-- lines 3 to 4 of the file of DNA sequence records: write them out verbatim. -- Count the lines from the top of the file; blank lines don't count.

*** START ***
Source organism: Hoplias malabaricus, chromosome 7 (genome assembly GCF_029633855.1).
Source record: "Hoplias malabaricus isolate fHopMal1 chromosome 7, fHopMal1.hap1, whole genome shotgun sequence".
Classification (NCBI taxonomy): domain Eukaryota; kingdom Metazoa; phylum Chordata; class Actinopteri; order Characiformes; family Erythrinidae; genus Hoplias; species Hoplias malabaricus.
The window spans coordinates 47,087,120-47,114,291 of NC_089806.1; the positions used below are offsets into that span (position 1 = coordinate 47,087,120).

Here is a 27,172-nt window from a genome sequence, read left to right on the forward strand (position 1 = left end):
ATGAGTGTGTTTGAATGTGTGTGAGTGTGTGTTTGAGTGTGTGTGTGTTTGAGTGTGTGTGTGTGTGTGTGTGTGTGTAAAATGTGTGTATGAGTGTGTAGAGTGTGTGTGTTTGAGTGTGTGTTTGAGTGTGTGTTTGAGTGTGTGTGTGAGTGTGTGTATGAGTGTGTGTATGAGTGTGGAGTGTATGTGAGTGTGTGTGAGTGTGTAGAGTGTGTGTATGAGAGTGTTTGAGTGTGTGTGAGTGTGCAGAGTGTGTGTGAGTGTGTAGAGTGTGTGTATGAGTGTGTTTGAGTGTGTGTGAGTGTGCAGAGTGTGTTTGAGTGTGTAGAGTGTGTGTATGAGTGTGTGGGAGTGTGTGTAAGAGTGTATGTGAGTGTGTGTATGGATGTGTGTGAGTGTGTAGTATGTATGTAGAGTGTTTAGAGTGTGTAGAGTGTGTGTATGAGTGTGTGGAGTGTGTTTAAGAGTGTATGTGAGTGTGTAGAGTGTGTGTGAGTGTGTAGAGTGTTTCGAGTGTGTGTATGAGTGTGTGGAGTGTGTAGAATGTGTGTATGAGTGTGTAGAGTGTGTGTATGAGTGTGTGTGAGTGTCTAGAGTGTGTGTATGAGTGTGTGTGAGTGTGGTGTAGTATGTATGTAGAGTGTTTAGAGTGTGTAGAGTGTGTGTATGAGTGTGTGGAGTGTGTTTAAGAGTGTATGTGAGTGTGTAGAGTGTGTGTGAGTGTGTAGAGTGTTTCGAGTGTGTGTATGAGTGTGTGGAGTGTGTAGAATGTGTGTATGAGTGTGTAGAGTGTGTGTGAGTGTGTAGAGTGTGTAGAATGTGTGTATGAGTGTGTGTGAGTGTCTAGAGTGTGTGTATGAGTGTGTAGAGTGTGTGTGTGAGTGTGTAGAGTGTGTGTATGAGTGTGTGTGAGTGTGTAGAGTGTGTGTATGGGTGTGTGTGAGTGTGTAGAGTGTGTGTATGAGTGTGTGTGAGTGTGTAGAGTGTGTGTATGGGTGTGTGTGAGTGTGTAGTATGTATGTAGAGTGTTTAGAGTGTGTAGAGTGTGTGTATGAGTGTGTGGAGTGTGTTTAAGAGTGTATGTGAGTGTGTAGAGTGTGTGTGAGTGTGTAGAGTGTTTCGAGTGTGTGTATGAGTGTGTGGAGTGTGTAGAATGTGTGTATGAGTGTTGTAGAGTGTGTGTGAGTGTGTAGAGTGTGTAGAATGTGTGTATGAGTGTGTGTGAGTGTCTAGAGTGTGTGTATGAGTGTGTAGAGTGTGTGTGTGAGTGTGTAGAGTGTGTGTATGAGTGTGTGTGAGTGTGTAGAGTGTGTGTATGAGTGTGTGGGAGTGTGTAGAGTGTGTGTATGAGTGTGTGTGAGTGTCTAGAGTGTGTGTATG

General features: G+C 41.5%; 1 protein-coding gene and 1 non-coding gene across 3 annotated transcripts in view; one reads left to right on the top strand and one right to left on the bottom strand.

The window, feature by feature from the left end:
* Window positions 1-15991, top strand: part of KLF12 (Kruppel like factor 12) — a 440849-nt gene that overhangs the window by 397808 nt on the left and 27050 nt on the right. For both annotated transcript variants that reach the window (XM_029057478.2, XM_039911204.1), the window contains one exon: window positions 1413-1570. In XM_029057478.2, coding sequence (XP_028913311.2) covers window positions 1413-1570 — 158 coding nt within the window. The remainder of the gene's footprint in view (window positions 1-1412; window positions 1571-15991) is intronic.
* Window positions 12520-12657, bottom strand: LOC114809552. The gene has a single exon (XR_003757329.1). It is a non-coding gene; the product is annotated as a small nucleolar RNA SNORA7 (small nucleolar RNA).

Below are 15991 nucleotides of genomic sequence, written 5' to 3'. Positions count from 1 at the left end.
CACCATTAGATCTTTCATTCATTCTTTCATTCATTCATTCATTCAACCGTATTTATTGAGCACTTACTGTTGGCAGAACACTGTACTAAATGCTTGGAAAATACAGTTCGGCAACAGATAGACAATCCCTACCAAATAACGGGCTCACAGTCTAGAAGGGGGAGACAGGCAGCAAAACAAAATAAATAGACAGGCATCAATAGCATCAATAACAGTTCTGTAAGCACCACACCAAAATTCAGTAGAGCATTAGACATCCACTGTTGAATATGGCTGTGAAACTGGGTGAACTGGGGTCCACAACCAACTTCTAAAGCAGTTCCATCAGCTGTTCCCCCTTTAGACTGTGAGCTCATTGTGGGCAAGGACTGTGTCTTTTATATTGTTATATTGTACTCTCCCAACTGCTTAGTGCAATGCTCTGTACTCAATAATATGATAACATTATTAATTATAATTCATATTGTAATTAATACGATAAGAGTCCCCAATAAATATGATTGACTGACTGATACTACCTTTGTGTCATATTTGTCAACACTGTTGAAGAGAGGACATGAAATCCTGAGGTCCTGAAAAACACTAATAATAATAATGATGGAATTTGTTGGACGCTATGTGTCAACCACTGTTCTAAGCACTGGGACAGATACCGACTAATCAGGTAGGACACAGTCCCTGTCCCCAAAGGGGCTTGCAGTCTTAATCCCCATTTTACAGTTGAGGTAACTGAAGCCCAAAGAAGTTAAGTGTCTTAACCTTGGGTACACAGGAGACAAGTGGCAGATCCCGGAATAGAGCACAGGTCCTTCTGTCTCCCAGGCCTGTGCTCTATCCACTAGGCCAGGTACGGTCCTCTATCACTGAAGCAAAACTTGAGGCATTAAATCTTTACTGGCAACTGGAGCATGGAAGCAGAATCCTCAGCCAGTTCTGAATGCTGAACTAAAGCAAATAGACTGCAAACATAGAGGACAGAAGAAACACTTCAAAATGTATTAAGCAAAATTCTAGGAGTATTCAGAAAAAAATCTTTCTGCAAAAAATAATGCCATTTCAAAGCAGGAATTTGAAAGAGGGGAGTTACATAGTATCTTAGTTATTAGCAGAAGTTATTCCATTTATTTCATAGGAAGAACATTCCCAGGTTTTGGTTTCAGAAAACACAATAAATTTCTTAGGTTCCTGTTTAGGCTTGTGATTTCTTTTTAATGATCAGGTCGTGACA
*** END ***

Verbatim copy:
Classification (NCBI taxonomy): domain Eukaryota; kingdom Metazoa; phylum Chordata; class Actinopteri; order Characiformes; family Erythrinidae; genus Hoplias; species Hoplias malabaricus.
The window spans coordinates 47,087,120-47,114,291 of NC_089806.1; the positions used below are offsets into that span (position 1 = coordinate 47,087,120).